Selinexor-Based Triplet Shows Tolerability With Dose Reductions in RRMM

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In the second article of a 2-part series, Sumit Madan, MD, talked about the manageable toxicity profile with the triplet therapy selinexor (Xpovio), bortezomib, and dexamethasone and how dose reductions led to tolerable outcomes in patients with relapsed/refractory multiple myeloma.

CASE SUMMARY

A 70-year-old White woman was diagnosed with stage I multiple myeloma and fluorescence in situ hybridization showed deletion 17p (del17p) in her disease. The patient had a prior medical history of stage 3 chronic kidney disease and moderate renal impairment. She declined autologous stem cell transplant, and received lenalidomide (Revlimid), bortezomib (Velcade), and dexamethasone. She had a very good partial response (VGPR), so lenalidomide maintenance was continued. Two years later the patient relapsed after reporting mild fatigue but continued to work full-time​. Bone marrow plasma cells, light chains, and M protein were all rising, and her kidney function worsened to stage IV chronic kidney disease. The patient was then given daratumumab (Darzalex), pomalidomide (Pomalyst), and dexamethasone and had a VGPR. One year later, she experienced a second relapse of her disease with renal function continuing to decline. The patient was started on selinexor (Xpovio), bortezomib, and dexamethasone (SVd) based on her progressive renal impairment, del17p status, and prior therapies. She achieved a VGPR.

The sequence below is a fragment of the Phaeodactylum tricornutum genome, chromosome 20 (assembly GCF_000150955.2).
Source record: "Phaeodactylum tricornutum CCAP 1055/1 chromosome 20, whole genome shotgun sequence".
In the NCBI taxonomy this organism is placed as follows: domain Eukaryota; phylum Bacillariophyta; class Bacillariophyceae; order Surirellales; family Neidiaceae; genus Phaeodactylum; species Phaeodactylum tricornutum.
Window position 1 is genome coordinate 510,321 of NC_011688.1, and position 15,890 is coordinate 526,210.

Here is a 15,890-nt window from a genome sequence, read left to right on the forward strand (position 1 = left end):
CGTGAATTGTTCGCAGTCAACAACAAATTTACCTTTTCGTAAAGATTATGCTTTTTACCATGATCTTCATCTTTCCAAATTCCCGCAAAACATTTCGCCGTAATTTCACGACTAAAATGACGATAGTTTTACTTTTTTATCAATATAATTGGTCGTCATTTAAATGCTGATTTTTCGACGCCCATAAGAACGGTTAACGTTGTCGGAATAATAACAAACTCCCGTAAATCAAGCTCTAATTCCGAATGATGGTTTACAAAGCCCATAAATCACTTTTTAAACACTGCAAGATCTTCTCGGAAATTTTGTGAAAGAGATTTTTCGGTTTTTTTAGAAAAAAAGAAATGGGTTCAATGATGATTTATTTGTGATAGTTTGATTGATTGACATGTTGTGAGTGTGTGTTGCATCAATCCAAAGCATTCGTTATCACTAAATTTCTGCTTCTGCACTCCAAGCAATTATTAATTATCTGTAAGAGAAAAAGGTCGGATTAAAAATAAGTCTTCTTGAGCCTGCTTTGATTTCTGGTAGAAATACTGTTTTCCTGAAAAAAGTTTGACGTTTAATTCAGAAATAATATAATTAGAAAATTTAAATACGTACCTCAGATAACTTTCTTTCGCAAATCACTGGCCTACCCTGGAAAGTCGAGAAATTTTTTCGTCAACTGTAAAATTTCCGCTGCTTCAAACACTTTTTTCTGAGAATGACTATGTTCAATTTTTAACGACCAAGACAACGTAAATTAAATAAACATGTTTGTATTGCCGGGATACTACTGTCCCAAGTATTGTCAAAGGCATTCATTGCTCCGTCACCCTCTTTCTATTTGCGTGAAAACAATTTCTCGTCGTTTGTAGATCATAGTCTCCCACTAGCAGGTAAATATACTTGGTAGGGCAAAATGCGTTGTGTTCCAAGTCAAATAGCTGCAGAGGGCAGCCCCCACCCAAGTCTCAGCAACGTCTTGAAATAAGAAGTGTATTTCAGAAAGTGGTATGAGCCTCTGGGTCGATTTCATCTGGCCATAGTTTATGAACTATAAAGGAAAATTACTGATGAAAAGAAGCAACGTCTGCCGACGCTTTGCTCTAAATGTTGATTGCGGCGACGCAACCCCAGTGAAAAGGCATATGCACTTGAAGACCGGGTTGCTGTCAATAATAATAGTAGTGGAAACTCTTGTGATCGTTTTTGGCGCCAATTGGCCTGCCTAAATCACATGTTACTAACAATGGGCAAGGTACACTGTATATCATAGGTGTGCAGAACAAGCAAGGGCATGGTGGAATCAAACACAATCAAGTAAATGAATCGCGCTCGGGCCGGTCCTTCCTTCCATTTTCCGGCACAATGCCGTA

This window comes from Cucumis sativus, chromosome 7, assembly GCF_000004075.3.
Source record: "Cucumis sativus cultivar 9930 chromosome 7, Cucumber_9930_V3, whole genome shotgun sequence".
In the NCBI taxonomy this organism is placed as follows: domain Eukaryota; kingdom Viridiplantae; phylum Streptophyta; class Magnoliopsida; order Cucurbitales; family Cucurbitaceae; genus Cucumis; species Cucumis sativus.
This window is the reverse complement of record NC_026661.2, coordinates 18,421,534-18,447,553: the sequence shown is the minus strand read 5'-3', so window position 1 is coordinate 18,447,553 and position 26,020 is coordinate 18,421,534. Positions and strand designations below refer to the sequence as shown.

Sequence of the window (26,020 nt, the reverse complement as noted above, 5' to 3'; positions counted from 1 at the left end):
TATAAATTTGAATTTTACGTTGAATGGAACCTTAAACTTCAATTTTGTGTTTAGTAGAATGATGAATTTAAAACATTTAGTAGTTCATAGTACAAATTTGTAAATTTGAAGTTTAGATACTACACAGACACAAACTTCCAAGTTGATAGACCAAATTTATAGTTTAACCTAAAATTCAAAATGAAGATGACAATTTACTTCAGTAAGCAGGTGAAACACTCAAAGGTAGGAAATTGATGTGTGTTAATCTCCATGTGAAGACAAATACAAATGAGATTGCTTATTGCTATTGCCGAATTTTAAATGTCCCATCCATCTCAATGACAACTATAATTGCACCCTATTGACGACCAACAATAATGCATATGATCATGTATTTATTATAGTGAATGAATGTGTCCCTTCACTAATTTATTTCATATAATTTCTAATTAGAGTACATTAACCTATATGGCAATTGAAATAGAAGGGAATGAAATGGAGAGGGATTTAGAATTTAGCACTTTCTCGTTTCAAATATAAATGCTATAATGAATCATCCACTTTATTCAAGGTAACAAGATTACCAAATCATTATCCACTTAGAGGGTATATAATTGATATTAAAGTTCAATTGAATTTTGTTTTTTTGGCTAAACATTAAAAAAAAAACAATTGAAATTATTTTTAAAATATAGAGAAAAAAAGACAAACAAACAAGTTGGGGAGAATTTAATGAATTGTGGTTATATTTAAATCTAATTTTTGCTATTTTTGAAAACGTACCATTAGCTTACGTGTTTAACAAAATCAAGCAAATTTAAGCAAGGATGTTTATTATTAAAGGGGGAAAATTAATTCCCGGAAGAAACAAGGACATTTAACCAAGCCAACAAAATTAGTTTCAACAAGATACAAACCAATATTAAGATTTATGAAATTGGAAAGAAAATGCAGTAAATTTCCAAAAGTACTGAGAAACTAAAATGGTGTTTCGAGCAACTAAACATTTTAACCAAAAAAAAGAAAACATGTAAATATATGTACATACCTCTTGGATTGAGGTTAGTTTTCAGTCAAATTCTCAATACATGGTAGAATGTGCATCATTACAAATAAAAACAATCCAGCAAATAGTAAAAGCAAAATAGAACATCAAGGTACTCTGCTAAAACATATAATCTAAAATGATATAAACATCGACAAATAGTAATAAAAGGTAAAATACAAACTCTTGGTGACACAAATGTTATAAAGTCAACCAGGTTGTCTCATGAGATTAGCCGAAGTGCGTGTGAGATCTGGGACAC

Targeted Oncology: How did this SVd perform for patients with relapsed/refractory multiple myeloma (RRMM) and renal impairment in the BOSTON trial (NCT03110562)?

SUMMIT MADAN, MD: We always have several patients with myeloma with some degree of renal insufficiency. The overall response rates were significantly better in patients who had normal renal function [74.8%], but also in patients that had renal impairment [81.0%].1 If you look at the response rates, it clearly favored the complete regimen...for patients with poor kidney functions. So, certainly selinexor can be entertained as one of the options even in those patients with moderate to severe renal impairment.1